We had a unique opportunity to catch up with Dr. Richard Willy, Assistant Professor in the School of Physical Therapy at the University of Montana about running biomechanics. With a Ph.D. in Biomechanics and Movement Science and a Master’s degree in Physical Therapy, Dr. Willy is an expert in the area of injury mitigation as it pertains to running. He has developed a wealth of knowledge around the biomechanics of running as well as preventative measures for running injuries. Dr. Willy agreed to share his perspective regarding the role of gradual load increase and supplemental training to support a healthy running training program.
How important are running mechanics in performance and injury mitigation?
There is a common assumption that running injuries are directly linked to running mechanics, however, how rapidly you increase the stress on your body also matters. The biomechanics of running matter, but the gradual load additions matter more. Most running injuries relate to loading errors (too much, too soon) and don't necessarily show up immediately when you've made a training error. There tends to be a bit of a lag. These training errors can involve overexertion in running distance, speed, incline, and even dramatic changes in running surface.
To prevent training errors from occurring, a focus on strength and plyometric training allows you to bring in steady, high loads with low volume without surprising your tendons or bones. This increases your capacity to function at a high level without risking injury from overtraining or overexertion. It's all about the slow build-up to prevent wear and tear.
As we age, we tend to get injuries in the same body regions as our youth, just in different structures. Young runners tend to have more bone injuries, such as stress reactions like shin splints. Older runners tend to have more soft tissue injuries such as calf strains or Achilles tendon strains.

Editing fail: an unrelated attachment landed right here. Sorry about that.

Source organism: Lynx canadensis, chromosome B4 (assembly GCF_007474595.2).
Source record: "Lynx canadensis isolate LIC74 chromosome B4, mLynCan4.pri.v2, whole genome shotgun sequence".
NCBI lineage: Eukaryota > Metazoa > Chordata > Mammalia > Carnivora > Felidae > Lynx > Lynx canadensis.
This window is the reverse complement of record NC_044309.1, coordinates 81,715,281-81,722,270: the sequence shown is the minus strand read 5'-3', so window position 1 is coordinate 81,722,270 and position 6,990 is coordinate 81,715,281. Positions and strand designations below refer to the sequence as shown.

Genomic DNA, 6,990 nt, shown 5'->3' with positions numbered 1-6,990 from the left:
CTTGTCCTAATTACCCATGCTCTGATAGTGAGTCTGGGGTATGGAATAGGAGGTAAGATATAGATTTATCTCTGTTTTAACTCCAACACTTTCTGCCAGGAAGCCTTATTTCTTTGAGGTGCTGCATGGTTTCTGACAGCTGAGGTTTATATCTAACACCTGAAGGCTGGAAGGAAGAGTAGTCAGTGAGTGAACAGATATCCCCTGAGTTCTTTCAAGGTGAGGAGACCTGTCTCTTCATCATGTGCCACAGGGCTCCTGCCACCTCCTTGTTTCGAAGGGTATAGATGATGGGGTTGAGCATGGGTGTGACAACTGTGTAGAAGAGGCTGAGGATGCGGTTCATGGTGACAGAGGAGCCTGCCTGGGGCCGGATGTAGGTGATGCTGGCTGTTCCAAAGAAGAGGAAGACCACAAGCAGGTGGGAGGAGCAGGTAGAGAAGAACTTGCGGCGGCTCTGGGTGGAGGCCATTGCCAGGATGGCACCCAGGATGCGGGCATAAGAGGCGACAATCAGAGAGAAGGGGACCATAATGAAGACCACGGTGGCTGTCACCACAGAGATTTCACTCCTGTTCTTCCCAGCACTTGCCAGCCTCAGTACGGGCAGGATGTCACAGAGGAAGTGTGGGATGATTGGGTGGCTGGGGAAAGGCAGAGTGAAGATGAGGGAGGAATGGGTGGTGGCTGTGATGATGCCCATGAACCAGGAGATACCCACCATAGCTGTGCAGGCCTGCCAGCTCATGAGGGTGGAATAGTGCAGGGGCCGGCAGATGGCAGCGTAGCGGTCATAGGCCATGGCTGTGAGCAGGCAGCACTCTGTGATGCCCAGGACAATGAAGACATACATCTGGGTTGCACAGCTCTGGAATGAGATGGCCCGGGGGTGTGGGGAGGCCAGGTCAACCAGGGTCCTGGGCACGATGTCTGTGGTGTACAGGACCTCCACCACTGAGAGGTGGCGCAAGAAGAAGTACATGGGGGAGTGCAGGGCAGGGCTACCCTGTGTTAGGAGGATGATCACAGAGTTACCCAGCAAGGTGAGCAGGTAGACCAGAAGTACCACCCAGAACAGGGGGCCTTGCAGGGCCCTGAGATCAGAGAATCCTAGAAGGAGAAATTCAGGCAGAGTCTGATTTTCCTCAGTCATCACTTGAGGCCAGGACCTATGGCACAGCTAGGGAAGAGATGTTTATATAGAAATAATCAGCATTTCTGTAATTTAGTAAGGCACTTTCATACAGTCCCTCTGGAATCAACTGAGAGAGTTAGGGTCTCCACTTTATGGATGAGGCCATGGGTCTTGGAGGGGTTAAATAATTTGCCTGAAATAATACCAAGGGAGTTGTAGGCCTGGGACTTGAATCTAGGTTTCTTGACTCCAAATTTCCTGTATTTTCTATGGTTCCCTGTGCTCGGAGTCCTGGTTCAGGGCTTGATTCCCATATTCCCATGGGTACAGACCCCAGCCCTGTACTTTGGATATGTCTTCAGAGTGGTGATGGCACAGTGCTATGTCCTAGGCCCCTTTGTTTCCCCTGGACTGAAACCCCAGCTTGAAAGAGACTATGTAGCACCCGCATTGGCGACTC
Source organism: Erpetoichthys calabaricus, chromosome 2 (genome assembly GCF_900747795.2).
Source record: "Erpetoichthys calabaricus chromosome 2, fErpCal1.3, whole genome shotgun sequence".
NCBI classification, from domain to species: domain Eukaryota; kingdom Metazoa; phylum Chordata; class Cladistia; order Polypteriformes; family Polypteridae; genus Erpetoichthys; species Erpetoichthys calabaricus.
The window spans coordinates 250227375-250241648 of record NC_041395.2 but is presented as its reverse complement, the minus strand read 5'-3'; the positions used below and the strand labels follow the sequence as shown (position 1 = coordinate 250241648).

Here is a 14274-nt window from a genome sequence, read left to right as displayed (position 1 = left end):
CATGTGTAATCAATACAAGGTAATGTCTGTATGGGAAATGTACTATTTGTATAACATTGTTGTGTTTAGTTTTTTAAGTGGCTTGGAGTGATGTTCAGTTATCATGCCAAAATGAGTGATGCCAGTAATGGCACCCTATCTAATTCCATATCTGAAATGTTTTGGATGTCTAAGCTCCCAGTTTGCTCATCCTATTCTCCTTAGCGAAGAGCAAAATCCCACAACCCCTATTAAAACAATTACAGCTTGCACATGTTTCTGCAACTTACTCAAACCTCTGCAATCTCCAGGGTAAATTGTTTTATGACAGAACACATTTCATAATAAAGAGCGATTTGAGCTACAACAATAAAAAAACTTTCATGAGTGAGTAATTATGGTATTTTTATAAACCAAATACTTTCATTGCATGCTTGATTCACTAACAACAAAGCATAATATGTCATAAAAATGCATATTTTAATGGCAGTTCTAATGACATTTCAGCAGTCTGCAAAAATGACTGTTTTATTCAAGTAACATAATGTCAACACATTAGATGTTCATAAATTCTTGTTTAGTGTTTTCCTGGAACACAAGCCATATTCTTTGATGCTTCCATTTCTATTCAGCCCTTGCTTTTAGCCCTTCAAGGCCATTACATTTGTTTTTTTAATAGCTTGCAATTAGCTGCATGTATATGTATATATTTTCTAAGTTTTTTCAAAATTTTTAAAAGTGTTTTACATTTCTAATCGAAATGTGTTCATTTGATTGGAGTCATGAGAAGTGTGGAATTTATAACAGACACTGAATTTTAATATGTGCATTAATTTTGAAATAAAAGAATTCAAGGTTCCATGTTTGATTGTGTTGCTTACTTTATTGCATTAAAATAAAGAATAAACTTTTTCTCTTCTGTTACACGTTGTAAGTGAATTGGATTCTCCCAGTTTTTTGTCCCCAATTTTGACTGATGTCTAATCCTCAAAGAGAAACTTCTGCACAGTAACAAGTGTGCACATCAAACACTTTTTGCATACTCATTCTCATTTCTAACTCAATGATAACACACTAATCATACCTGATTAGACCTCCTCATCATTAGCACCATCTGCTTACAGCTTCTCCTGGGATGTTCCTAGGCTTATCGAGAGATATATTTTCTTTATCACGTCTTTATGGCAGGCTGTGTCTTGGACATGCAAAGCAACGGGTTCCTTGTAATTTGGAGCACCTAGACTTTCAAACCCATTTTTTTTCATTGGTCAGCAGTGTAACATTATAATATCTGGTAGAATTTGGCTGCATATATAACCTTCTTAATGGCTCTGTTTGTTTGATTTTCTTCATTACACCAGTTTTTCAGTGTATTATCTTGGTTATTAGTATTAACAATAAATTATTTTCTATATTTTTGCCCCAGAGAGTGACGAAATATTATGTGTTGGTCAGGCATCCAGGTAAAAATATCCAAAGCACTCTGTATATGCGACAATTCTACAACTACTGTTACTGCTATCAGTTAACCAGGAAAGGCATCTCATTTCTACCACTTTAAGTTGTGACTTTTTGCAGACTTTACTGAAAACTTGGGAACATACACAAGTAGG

How should I train to prevent injuries?
Runners are wise to incorporate a wide range of movements that prevent overloading in one area. This is where complementary training is essential as it reduces the risk of the injuries or strained areas from our youth being detrimental in our older years. By performing a wide range of exercises that gradually increase in load we can improve performance while minimizing risk. This can be achieved by incorporating a plyometric and resistance training system in the gym alongside running.
These gym workouts allow for less overall repetitions but high loading, leading to less wear exposure but high load activity. The gym workouts are your high load, low repetition activity, and running is your low load, high repetition activity. The combination can help you reach the same goal without the repetitive wear of overtraining.
Our bones do not always respond well to long-distance running. The longer the run, the more our bones need to cope with mechanical stress that can sometimes lead to a decline in bone integrity. Our bones respond well to fast activities seen in plyometrics, such as jumping or sprinting. These activities give quick stretches and strains that provide muscle contraction, tension in the tendons, and gentle pressure on the bone. In response, the bone gets stronger. Positive bone adaptations have also been observed in resistance training, where gradual, heavy loads lead to stronger bones.
Which muscles and tendons should I focus on in my training?
During running, muscle forces are greatest in the lower leg (and calves). While the glutes are important to train, they are often over-emphasized. Fifty percent of the force when we run is generated by the ankle plantar flexors, specifically by the soleus muscle. The next muscle that usually produces high forces during running is the quadriceps muscle (the knee extensor). The glutes work in higher force-generating activities such as uphill running and sprinting.
How do I prevent overloading with my running itself?